Mr. Hungerford Pollen tells us that the majority of so-called Tudor houses were actually built during the reign of James I., and this may probably be accepted as an explanation of the otherwise curious fact of there being much in the architecture and woodwork of this time which would seem to belong to the earlier period.

The illustrations of wooden chimney-pieces will shew this change. There are in the South Kensington Museum some three or four chimney-pieces of stone, having the upper portions of carved oak, the dates of which have been ascertained to be about 1620; these were removed from an old house in Lime Street, City, and give us an idea of the interior decoration of a residence of a London merchant. The one illustrated is somewhat richer than the others, the columns supporting the cornice of the others being almost plain pillars with Ionic or Doric capitals, and the carving of the panels of all of them is in less relief, and simpler in character, than those which occur in the latter part of Elizabeth's time.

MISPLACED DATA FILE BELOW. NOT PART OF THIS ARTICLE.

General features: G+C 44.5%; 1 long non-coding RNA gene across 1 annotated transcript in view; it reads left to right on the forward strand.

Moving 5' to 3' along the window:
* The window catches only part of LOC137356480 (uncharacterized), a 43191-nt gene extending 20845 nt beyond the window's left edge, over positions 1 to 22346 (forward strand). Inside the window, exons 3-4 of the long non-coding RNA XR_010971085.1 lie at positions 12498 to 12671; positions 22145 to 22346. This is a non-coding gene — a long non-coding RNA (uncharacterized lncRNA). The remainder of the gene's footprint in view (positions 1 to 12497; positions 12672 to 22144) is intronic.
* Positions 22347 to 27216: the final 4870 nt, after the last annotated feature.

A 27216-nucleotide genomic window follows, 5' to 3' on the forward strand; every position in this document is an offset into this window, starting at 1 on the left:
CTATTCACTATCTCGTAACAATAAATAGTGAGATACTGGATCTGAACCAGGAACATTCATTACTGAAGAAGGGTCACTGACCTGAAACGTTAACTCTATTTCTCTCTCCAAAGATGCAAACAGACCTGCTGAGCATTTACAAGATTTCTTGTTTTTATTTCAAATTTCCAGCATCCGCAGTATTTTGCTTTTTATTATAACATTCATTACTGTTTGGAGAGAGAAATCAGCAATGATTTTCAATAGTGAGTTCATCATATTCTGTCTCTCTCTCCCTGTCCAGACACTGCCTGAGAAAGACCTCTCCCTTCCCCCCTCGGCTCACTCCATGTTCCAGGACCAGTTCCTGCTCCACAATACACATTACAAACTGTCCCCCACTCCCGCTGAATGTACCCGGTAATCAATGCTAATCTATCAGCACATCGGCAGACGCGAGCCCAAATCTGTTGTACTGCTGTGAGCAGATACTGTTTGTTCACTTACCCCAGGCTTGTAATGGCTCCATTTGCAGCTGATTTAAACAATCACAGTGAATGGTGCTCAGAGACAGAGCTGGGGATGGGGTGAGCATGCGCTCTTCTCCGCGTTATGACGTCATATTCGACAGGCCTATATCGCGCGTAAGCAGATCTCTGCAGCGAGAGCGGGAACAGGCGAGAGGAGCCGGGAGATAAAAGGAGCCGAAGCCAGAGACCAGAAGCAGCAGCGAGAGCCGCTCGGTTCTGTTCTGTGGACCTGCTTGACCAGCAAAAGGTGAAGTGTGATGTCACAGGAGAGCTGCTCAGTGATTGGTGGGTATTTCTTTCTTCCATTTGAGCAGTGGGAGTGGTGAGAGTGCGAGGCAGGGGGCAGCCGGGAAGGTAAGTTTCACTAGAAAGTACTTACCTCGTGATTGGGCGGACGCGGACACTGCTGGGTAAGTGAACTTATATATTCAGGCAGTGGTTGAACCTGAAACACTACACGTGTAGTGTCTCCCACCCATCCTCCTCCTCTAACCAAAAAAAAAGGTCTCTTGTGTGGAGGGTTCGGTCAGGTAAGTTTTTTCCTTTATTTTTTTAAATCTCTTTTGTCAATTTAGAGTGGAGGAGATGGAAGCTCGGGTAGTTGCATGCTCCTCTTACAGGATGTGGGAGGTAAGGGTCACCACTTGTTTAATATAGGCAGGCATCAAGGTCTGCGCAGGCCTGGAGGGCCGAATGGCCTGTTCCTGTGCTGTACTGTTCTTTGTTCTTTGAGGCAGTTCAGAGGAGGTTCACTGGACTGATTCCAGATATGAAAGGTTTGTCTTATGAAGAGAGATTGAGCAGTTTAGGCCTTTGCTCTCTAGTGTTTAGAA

The earliest dated piece of Jacobean furniture which has come under the writer's observation is the octagonal table belonging to the Carpenters' Company. The illustration, taken from Mr. Jupp's book referred to in the last chapter, hardly does the table justice; it is really a very handsome piece of furniture, and measures about 3 feet 3 inches in diameter. In the spandrils of the arches between the legs are the letters R.W., G.I., J.R., and W.W., being the initials of Richard Wyatt, George Isack, John Reeve, and William Willson, who were Master and Wardens of the Company in 1606, which date is carved in two of the spandrils. While the ornamental legs shew some of the characteristics of Elizabethan work, the treatment is less bold, the large acorn-shaped member has become more refined and attenuated, and the ornament is altogether more subdued. This is a remarkable specimen of early Jacobean furniture, and is the only one of the shape and kind known to the writer; it is in excellent preservation, save that the top is split. It shews signs of having been made with considerable skill and care.